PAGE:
Dept of Daft: Kanebo Sensai Premiere The Cream
Consulting the Kanebo web site is utterly pointless. The FAQ section actually poses the question "what are the ingredients in Sensai products". But it is just a cruel tease that provides this answer: "Please refer to the complete ingredient list shown on the side of the product packaging". If I was going to give a prize for the least informative website, Kanebo would likely win. Just about the only thing it has to say about Sensai is that it was "inspired by the timeless beauty and mystique of the moon". Right...
Extensive foraging with Google search did throw up a few nuggets such as "it contains essential ingredients and innovative formulation". Kanebo seems to have used something called the Diamond Theory and Super Fibro Activator. I've given up trying to find out if there is anything remotely plausible behind the Diamond Theory, but I did discover that the Super Fibro thingy is a stable form of vitamin C.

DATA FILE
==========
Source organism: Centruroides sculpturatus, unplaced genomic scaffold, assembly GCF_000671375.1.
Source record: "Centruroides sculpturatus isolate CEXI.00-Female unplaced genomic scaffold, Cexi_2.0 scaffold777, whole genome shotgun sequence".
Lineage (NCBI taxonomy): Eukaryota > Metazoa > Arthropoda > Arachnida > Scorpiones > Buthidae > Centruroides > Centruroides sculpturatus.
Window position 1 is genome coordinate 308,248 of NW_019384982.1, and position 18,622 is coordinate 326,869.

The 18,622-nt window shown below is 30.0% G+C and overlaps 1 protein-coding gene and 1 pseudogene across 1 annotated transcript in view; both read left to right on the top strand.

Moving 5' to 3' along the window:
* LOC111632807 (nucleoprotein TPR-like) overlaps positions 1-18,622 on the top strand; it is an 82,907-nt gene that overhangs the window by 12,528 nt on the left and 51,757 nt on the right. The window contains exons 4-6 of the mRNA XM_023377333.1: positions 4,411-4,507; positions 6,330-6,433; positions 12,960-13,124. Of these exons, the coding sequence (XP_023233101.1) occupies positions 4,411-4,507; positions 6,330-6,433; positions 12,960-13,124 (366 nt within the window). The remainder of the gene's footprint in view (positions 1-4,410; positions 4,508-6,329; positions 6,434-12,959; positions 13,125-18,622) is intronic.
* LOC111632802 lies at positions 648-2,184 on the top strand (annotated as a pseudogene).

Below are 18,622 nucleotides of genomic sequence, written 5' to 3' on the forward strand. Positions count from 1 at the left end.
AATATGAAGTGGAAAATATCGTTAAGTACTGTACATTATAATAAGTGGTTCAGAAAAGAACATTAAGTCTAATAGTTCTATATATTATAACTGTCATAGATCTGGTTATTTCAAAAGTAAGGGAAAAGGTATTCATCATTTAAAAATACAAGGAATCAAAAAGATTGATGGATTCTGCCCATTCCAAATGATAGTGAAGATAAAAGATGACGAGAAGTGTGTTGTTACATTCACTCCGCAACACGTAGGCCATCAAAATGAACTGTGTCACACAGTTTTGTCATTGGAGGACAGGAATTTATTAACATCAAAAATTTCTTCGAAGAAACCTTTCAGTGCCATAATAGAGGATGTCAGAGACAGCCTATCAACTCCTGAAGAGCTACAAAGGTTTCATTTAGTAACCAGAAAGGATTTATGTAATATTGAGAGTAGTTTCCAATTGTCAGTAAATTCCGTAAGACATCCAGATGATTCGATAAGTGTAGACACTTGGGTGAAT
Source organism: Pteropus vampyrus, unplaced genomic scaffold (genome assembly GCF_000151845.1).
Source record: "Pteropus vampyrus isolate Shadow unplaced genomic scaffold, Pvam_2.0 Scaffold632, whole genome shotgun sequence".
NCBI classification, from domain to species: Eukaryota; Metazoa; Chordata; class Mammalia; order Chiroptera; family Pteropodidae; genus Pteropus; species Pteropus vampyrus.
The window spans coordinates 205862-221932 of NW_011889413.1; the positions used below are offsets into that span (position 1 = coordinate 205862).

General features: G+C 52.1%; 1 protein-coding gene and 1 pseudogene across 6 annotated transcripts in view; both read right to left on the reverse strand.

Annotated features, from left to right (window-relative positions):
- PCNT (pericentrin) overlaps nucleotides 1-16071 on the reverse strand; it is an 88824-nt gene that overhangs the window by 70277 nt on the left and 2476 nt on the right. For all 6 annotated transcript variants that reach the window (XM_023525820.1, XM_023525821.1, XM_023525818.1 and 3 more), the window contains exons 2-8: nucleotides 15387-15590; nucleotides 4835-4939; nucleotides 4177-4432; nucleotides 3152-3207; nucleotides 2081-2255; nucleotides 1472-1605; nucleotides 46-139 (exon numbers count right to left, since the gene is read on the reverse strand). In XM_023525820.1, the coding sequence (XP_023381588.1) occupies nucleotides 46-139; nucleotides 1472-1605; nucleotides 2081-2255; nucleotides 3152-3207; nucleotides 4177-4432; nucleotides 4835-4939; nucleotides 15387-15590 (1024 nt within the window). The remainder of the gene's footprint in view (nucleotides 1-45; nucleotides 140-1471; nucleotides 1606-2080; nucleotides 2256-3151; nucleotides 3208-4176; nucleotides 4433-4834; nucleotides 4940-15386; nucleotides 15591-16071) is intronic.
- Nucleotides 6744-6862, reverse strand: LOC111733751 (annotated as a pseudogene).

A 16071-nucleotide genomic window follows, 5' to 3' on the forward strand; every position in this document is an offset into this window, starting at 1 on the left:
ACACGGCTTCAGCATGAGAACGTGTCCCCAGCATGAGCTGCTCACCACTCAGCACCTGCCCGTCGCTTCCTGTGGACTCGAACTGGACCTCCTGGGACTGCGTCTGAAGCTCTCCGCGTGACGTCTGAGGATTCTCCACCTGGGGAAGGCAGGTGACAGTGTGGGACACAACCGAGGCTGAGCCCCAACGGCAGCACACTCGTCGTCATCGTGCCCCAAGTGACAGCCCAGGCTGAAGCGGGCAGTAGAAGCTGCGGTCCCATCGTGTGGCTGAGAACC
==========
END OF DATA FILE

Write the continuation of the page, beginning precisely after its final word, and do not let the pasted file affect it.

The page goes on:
Many searches later, I turned up seaweed. Seaweed! Now we're getting somewhere. And that's not all, the Sensai Premier eye cream has saffron, which supposedly "stimulates the production of hyaluronic acid". Apparently, the eye cream must be applied to the cheek bone, not the under-eye area because the solution moves upward. Well I never.
Oddly, there is slightly more information on the eye cream than there is on The Cream. Perhaps that's because it sells for a mere $320 and at such a snip warrants a thinner veil of secrecy. I have learned, for example, that it contains yuzu, a Japanese citrus fruit that looks like a small and ugly grapefruit. Actually, yuzu is worth keeping an eye out for. Korean researchers claim it has more vitamin C than other citrus fruits and it also contains hesperidin, a flavonoid anti-inflammatory that appears to be able to tackle dark under-eye circles.
By now, I seemed to be on a bit of a roll and came up with two more components of Kanebo's most secret of secret sauces: "koishimaru, a rare silk extract" and kakyoku. Koishimaru is a breed of silk worm and there isn't much that's rare about it (apparently one moth lays 400 eggs). Kakyoku, a plant, is supposed to be a skin brightener. I found one study to back that up - yep, sponsored by Kanebo. Still, its a piece of solid information that somehow made it into the public domain; perhaps Kanebo is about to embrace glasnost.